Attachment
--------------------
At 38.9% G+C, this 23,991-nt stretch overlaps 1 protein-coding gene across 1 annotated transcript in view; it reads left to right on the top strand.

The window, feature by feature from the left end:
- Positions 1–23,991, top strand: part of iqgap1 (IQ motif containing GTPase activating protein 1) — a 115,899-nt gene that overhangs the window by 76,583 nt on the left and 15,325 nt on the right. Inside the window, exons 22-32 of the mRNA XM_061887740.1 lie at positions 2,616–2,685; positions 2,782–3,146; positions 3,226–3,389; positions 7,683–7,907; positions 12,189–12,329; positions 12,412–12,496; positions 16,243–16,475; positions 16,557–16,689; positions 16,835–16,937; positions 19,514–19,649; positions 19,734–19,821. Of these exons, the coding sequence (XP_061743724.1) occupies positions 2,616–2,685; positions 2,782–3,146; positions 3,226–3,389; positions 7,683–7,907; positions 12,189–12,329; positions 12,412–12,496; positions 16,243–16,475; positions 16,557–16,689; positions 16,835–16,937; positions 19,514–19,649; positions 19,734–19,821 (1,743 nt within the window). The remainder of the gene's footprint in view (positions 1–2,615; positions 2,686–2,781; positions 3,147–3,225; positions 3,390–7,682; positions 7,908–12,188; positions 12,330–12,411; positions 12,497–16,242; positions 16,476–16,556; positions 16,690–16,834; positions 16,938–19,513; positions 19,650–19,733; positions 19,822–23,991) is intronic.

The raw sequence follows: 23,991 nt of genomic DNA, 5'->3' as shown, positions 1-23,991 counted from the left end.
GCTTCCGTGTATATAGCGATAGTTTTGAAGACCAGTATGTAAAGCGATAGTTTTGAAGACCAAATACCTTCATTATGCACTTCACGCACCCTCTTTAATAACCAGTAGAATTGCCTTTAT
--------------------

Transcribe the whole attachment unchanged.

At 38.9% G+C, this 23,991-nt stretch overlaps 1 protein-coding gene across 1 annotated transcript in view; it reads left to right on the top strand.

The window, feature by feature from the left end:
- Positions 1–23,991, top strand: part of iqgap1 (IQ motif containing GTPase activating protein 1) — a 115,899-nt gene that overhangs the window by 76,583 nt on the left and 15,325 nt on the right. Inside the window, exons 22-32 of the mRNA XM_061887740.1 lie at positions 2,616–2,685; positions 2,782–3,146; positions 3,226–3,389; positions 7,683–7,907; positions 12,189–12,329; positions 12,412–12,496; positions 16,243–16,475; positions 16,557–16,689; positions 16,835–16,937; positions 19,514–19,649; positions 19,734–19,821. Of these exons, the coding sequence (XP_061743724.1) occupies positions 2,616–2,685; positions 2,782–3,146; positions 3,226–3,389; positions 7,683–7,907; positions 12,189–12,329; positions 12,412–12,496; positions 16,243–16,475; positions 16,557–16,689; positions 16,835–16,937; positions 19,514–19,649; positions 19,734–19,821 (1,743 nt within the window). The remainder of the gene's footprint in view (positions 1–2,615; positions 2,686–2,781; positions 3,147–3,225; positions 3,390–7,682; positions 7,908–12,188; positions 12,330–12,411; positions 12,497–16,242; positions 16,476–16,556; positions 16,690–16,834; positions 16,938–19,513; positions 19,650–19,733; positions 19,822–23,991) is intronic.

The raw sequence follows: 23,991 nt of genomic DNA, 5'->3' as shown, positions 1-23,991 counted from the left end.
GCTTCCGTGTATATAGCGATAGTTTTGAAGACCAGTATGTAAAGCGATAGTTTTGAAGACCAAATACCTTCATTATGCACTTCACGCACCCTCTTTAATAACCAGTAGAATTGCCTTTAT